So, the governor won’t come out and oppose Daley’s TIF extension or get behind any TIF reforms. Instead, his main purpose was to gin up stories like this.
And everyone wonders why we’re still in overtime session.
* I’m not sure how “surprising” this CTA contract deal was since word has been going around about it for a couple of weeks or so. I had some of the details in the Capitol Fax a while back. But, anyway, the Sun-Times editorial today was otherwise on the mark…
On Wednesday, after the CTA announced a surprising deal with all 17 of its labor unions that calls for key changes in pension and health care contributions, the governor gave the agency credit for “showing it is serious about improving service and efficiency.” But then he showed he was not serious about helping, leaning on his tired refrain about “closing corporate loopholes” to provide money to the agency.
That’s just not going to cut it. The governor needs to see the light and give the region the power to solve its own crisis. The CTA needs a reliable, permanent funding boost — and so do Metra and Pace, which are also suffering. It also needs to raise fares, because riders should also contribute to the solution.
And Mayor Daley, who was quick to call on Springfield to follow through after the CTA announced its union deal, needs to show a little commitment of his own by boosting the city’s ridiculously low contribution to the agency. We’re all in this together. It’s time to step up.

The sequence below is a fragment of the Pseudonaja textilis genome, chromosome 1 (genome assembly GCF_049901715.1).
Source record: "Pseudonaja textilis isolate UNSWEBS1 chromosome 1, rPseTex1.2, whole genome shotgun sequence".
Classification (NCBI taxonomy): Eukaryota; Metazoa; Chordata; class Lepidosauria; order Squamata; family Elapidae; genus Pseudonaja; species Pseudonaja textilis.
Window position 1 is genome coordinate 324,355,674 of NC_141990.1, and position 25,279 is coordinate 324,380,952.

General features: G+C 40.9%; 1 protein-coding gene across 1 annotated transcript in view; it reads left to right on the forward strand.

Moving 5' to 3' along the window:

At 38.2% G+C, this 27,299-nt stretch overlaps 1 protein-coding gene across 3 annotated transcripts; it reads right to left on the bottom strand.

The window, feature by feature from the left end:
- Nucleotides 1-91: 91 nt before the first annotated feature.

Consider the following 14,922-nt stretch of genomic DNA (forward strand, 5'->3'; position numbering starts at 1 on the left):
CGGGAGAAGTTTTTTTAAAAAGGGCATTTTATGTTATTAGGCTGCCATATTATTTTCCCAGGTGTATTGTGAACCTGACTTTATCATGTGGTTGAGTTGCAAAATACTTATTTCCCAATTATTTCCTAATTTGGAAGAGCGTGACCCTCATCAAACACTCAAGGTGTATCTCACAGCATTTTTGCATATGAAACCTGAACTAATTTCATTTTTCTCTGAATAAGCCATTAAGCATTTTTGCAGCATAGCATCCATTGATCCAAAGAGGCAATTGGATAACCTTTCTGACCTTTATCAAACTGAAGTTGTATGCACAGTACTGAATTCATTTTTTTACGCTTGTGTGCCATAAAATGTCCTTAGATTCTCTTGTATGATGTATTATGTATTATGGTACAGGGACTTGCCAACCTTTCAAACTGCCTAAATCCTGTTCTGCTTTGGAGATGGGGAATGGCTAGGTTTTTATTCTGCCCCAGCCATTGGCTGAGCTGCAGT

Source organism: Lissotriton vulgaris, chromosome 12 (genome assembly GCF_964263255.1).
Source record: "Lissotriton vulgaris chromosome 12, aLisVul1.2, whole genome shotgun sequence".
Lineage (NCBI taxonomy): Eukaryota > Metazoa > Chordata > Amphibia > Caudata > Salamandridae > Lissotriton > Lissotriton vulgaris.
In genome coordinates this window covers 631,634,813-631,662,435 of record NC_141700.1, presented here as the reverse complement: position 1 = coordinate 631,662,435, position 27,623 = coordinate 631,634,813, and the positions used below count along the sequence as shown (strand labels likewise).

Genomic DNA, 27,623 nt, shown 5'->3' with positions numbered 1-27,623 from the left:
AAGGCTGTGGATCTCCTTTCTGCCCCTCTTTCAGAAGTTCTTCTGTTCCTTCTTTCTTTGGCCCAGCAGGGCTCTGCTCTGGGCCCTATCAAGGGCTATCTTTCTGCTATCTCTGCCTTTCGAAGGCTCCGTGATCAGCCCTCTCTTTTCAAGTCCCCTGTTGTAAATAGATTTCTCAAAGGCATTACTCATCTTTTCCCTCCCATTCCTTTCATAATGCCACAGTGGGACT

That last point about Daley is spot on. The city’s contribution to the CTA is indeed “ridiculously low.”
* And while this idea would normally be fine by me, the timing couldn’t have been worse…
Active-duty military personnel may get a bigger break on transit fares in the Chicago area, if the RTA has its way.
The Regional Transportation Authority passed a resolution Thursday asking the CTA and Pace to consider offering discounts to those on active duty. […]
It’s up to the CTA and Pace to decide whether they’ll follow suit. The timing isn’t ideal, considering budget problems.
But Pace spokeswoman Judi Kulm said, “It’s definitely something we’d consider.” The CTA had a similar response.
Judy Baar Topinka proposed the discount. Like I said, great idea, bad timing.
I really don’t even know what to say about today’s top Sneedling item…
To pee or not to pee. That is the question.
• To wit: Sneed hears rumbles that the bodyguard detail protecting Gov. Blagojevich’s family compound in Chicago has run into a rather difficult problem.
• Translation: It seems first lady Patti Blagojevich does not want the security detail using the toilet facilities in her home, despite the fact the round-the-clock detail would have to vacate the premises intermittently in order to take care of their bodily functions.
• Which begs the question: Where do they pee?
In the parkway.
No wonder they’re suspected of “leaking” inside information about the guv.
*** UPDATE 1 *** I asked the governor’s office whether Sneed’s item was true. Here’s the response…
It is not true.
*** UPDATE 2 *** Dan Curry links to Sneed’s article, the governor’s office response and then adds…
However, about three or four years ago, I talked to a state trooper with direct knowledge of the house policy and he told me it was true.
As I mentioned in comments, just because it may have been true three or four years ago, doesn’t mean it’s still true today. Still, that’s two for no-pee, and one for yes-pee.
* Chicago Public Radio: Mass transit readies for long drought
* Editorial: Sign bill to track down online child pornographers
Attorney General Lisa Madigan, a major proponent of this measure, said in a press release that “IP addresses are critical evidence left at the scene by suspected high-tech child pornographers” and the bill’s provisions would be an important tool in prosecuting child pornography cases.